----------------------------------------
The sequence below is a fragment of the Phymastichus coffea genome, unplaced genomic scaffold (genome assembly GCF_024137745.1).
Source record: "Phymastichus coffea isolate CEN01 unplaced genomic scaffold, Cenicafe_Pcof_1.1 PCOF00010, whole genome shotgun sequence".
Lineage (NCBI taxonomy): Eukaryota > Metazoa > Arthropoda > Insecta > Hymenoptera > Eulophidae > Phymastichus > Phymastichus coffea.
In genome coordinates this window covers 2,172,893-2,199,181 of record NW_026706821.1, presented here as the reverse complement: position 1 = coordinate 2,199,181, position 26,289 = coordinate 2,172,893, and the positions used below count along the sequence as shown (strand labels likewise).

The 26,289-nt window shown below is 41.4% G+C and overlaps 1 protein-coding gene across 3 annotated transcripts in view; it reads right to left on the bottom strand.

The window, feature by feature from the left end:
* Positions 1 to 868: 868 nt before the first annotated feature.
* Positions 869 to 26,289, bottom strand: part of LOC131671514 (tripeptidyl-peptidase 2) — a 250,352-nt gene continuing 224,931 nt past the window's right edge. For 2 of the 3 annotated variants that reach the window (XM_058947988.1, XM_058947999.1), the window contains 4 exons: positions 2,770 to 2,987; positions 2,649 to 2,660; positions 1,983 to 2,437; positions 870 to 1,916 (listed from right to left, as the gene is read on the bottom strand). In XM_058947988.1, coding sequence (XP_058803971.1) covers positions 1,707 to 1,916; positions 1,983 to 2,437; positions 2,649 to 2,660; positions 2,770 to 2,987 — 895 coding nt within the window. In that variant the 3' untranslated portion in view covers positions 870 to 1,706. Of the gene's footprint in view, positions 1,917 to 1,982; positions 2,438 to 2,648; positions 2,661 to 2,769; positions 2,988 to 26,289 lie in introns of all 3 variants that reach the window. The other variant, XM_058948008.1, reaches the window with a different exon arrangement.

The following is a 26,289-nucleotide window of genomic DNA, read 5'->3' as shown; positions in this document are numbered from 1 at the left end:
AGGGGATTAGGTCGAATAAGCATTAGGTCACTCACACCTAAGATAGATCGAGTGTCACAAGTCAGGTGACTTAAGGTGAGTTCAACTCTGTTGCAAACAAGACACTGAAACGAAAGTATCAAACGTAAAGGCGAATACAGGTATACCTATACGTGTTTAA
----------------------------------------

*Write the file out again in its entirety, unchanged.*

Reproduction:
The sequence below is a fragment of the Phymastichus coffea genome, unplaced genomic scaffold (genome assembly GCF_024137745.1).
Source record: "Phymastichus coffea isolate CEN01 unplaced genomic scaffold, Cenicafe_Pcof_1.1 PCOF00010, whole genome shotgun sequence".
Lineage (NCBI taxonomy): Eukaryota > Metazoa > Arthropoda > Insecta > Hymenoptera > Eulophidae > Phymastichus > Phymastichus coffea.
In genome coordinates this window covers 2,172,893-2,199,181 of record NW_026706821.1, presented here as the reverse complement: position 1 = coordinate 2,199,181, position 26,289 = coordinate 2,172,893, and the positions used below count along the sequence as shown (strand labels likewise).

The 26,289-nt window shown below is 41.4% G+C and overlaps 1 protein-coding gene across 3 annotated transcripts in view; it reads right to left on the bottom strand.

The window, feature by feature from the left end:
* Positions 1 to 868: 868 nt before the first annotated feature.
* Positions 869 to 26,289, bottom strand: part of LOC131671514 (tripeptidyl-peptidase 2) — a 250,352-nt gene continuing 224,931 nt past the window's right edge. For 2 of the 3 annotated variants that reach the window (XM_058947988.1, XM_058947999.1), the window contains 4 exons: positions 2,770 to 2,987; positions 2,649 to 2,660; positions 1,983 to 2,437; positions 870 to 1,916 (listed from right to left, as the gene is read on the bottom strand). In XM_058947988.1, coding sequence (XP_058803971.1) covers positions 1,707 to 1,916; positions 1,983 to 2,437; positions 2,649 to 2,660; positions 2,770 to 2,987 — 895 coding nt within the window. In that variant the 3' untranslated portion in view covers positions 870 to 1,706. Of the gene's footprint in view, positions 1,917 to 1,982; positions 2,438 to 2,648; positions 2,661 to 2,769; positions 2,988 to 26,289 lie in introns of all 3 variants that reach the window. The other variant, XM_058948008.1, reaches the window with a different exon arrangement.

The following is a 26,289-nucleotide window of genomic DNA, read 5'->3' as shown; positions in this document are numbered from 1 at the left end:
AGGGGATTAGGTCGAATAAGCATTAGGTCACTCACACCTAAGATAGATCGAGTGTCACAAGTCAGGTGACTTAAGGTGAGTTCAACTCTGTTGCAAACAAGACACTGAAACGAAAGTATCAAACGTAAAGGCGAATACAGGTATACCTATACGTGTTTAA